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photographer E-Yaji.
The Mary and George Bloch Collection: Part VI  
Sotheby's, Hong Kong, 27 May 2013: Lot 155 

Lot 155

Lot 155
Treasury 5, no. 940 (‘Datable Dragon’)

Semi-transparent white and transparent peacock-blue glass with extensive crizzling and scattered air bubbles of different sizes, some elongated; with a flat lip and recessed, slightly convex foot surrounded by a protruding flat footrim; carved as a single overlay on one main side with a four- clawed dragon amidst formalized clouds, creating its own circular panel, and on the other with an inscription in relief seal script followed by the seal gengzi (a cyclical date), contained within a circular frame, the narrow sides with mask-and-ring handles
Imperial glassworks, Beijing, 1780
Height: 5.89 cm
Mouth/lip: 0.64/1.40 cm
Stopper: tourmaline; vinyl collar

Illustration: watercolour by Peter Suart

John Ford and Associates (1980)
Gerd Lester (1986)

Arts of Asia, September-October 1990, p. 97
Treasury 5, no. 940

The cyclical date, contained in two seals following the inscription, is gengzi. Although no particular cycle is specified, this is part of a group of stylistically similar bottles from several of which we may draw clues, and the only sensible interpretation of the date seems to be 1780.

This bottle can be related to a specific large group displaying a style defined by the manner of carving the dragons. The bodies of these creatures are very well rounded and so heavily detailed that the relief surface is almost uniformly matt, in addition to which circular drilled holes are utilized to define the claws, and sometimes gaps in the clouds. The general effect is of a white design on paper peppered by buck-shot, leaving small holes of equal size scattered across the design. The treatment of the dragons’ tails provides another distinctive style feature in the form of very neatly and symmetrically laid-out points, resembling a starfish, added to the end of each unusually long, thin, sinuous tail. For related bottles, see the commentary in Treasury 5.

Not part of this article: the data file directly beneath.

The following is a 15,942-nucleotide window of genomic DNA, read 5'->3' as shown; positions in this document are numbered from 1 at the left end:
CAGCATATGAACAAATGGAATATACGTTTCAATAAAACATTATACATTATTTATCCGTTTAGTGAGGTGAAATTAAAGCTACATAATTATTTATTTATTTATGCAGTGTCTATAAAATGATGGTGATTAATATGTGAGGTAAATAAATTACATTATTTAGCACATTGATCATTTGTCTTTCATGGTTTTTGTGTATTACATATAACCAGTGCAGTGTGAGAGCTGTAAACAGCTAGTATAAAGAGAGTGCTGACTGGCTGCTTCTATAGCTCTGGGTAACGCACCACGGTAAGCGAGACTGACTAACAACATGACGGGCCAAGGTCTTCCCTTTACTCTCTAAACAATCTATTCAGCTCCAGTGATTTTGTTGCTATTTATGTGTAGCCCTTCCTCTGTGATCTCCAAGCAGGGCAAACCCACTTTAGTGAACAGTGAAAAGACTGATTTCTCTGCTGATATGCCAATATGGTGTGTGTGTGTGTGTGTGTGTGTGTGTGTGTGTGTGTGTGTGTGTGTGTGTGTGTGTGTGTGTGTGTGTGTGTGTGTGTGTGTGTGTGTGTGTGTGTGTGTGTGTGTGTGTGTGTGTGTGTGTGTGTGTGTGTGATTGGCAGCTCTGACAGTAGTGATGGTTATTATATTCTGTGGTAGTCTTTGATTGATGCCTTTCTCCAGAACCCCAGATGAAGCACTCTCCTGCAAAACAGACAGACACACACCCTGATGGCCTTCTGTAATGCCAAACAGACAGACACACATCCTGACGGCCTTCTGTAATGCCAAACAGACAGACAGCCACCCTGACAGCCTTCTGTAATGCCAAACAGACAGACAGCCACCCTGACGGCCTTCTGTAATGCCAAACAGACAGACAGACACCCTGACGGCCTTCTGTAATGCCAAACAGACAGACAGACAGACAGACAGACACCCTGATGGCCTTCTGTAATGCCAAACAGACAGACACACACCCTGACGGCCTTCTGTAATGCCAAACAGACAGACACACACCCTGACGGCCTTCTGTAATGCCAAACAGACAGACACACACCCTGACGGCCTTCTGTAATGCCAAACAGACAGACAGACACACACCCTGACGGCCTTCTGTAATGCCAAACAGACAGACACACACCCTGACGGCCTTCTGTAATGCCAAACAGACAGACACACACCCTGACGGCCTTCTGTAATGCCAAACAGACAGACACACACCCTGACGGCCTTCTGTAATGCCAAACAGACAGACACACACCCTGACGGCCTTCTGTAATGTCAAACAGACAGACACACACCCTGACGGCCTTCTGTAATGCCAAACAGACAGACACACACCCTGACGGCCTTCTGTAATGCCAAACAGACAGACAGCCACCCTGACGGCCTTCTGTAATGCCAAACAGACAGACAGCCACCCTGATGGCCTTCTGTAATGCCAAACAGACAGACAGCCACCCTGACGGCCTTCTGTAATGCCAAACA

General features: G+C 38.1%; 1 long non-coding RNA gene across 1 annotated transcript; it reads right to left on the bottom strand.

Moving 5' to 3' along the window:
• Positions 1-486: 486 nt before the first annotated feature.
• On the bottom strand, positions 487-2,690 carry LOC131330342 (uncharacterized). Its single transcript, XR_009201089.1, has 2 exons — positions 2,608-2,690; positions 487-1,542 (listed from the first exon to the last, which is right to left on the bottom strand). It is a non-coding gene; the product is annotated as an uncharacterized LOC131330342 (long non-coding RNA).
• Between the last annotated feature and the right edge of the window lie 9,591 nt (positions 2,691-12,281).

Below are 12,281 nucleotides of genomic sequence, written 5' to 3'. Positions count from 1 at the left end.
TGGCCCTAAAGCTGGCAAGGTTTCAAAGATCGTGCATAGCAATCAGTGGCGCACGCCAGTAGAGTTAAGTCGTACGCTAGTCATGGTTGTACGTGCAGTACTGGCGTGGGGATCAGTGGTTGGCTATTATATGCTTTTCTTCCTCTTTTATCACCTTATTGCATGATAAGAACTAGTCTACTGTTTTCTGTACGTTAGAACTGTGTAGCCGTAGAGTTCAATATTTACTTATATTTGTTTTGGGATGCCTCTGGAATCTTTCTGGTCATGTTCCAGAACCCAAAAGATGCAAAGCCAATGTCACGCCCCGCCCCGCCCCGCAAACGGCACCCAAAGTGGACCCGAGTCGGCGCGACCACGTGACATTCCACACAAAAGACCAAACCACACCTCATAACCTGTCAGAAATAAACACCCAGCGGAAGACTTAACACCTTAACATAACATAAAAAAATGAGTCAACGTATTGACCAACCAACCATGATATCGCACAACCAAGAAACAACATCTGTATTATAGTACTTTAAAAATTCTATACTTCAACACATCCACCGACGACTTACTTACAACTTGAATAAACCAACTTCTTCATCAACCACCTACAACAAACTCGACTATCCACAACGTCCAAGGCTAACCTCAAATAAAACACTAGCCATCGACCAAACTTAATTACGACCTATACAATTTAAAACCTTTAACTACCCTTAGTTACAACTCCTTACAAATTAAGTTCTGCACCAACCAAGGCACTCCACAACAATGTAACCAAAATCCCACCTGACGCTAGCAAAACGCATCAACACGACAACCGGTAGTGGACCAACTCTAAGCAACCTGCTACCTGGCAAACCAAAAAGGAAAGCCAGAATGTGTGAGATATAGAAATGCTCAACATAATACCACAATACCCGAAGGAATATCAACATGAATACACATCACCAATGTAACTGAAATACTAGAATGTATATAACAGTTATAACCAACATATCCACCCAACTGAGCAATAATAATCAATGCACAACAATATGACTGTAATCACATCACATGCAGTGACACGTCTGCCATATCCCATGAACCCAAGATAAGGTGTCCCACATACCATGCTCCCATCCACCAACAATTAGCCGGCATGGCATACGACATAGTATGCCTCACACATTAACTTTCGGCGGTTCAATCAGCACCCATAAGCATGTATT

More than simply a dated landmark, this is a pivotal bottle in the evolution of imperial glass carving. Our attribution to the court is based upon the crizzling, the mask handles, the circular panels of inscriptions, and the dragons, particularly in the knowledge that others of the broader group are decorated with five-clawed versions.

The inscription reads: ‘The clouds move and the rain is distributed. Ten thousand states enjoy peace.’ These two lines from the Book of Changes have often been used together to praise a ruler for largesse to his people. Several vermillion ink cakes in the Palace Museum (Taiwan) bear this inscription and the date Kangxi xinwei, or 1691; others bear Qianlong era marks. In addition, a nephrite water pot attributed to the Ming has the same inscription, also in seal characters.


This is not the Sotheby’s sale catalogue. This is a product of Hugh Moss for the purposes of this website. For the catalogue details please refer to Sotheby’s website or request a copy of a printed sale catalogue from Sotheby’s


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